An alarming fact dropped into my email in box today. The cost of a Master of Fine Arts degree at Columbia University is now $74,250. That’s just for a one year course. Which prompted me to ponder me: Is art now too expensive for most people to learn? It’s not quite so much in the UK – an MA in Fine Art at Central St Martins costs £6045 or £15.165 for international students. Which rather begs the question whether Americans wouldn’t be better having a year in the UK than paying their own domestic fees. However to start at undergraduate level and
Jim Carrey recently announced his retirement from acting. At the same time he released a short film about his love of painting called I Needed Colour in which he speaks about the importance of art in his life. (See the firm embedded below.) In an interview about his decision to step back from the film world he said: “I really like my quiet life, and I really love putting paint on canvas, and I really love my spiritual life, and I feel like – and this is something you might never hear another celebrity say as long as time exists – I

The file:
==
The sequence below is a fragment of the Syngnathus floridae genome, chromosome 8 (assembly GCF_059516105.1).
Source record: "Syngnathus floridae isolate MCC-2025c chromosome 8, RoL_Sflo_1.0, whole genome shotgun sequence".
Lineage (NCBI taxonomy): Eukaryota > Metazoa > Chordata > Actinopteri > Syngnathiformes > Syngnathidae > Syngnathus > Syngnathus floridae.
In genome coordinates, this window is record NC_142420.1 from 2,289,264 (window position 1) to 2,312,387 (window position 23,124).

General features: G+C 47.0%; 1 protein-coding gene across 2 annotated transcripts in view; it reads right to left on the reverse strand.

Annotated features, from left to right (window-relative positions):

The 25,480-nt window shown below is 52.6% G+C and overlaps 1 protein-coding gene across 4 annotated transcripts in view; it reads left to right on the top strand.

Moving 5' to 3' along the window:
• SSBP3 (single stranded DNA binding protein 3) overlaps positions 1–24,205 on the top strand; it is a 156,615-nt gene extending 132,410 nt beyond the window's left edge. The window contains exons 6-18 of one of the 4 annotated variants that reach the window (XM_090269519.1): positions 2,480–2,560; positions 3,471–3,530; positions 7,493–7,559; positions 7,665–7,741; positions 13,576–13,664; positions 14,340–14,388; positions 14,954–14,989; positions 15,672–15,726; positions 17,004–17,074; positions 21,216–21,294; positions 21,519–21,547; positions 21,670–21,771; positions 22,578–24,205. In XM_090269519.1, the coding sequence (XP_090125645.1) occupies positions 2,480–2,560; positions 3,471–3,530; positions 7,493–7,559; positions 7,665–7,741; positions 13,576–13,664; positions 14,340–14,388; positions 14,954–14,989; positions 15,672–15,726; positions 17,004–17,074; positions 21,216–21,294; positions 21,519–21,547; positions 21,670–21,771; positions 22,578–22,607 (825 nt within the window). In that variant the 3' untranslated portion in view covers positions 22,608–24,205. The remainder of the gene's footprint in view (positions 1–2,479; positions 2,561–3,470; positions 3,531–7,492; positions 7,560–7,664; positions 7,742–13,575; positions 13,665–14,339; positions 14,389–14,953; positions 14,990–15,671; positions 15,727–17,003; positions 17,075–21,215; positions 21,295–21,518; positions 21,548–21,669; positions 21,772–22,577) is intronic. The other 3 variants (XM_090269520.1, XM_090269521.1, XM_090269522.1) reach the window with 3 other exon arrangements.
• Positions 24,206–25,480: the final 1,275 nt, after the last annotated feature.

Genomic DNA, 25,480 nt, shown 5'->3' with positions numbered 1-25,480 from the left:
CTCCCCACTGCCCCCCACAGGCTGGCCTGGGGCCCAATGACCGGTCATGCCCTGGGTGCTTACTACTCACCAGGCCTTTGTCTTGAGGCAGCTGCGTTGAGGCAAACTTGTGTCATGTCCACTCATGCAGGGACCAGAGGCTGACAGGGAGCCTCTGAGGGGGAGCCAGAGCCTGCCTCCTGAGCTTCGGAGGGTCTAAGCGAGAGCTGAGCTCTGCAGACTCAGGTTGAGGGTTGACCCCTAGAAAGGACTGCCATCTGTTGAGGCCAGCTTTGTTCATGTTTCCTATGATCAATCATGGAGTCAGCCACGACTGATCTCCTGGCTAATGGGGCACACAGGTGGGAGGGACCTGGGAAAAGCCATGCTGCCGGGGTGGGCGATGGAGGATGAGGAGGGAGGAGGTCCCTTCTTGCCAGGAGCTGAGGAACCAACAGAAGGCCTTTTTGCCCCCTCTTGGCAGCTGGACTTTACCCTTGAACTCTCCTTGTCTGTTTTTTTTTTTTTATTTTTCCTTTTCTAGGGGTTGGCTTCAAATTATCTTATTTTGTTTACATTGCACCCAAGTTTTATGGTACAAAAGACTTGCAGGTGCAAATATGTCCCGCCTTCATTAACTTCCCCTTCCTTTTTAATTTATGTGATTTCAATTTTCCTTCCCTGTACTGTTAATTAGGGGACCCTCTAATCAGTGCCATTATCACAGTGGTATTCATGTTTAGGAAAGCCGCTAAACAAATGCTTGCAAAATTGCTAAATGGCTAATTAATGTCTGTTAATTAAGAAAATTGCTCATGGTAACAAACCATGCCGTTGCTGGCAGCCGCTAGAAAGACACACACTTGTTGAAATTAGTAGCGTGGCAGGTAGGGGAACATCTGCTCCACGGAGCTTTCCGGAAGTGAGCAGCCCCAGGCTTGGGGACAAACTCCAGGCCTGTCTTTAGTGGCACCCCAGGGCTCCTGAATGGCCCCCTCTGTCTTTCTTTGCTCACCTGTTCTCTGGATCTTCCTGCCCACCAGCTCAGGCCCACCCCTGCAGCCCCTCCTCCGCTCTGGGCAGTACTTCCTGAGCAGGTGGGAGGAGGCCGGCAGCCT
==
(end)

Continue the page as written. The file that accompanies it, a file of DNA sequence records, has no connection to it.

(And five ways to overcome the block) It was a great idea. I was going to write a series of funny, engaging blogs about the similarities and differences between law and art, between being a Judge and a creative person who now coaches both lawyers and artists and makes my own work. There was a ton of interesting ideas in my head and it was just a question of sitting down and writing that first article. This is not that article. This is an article about why its so easy to make it so *&^%&ing hard for yourself to start.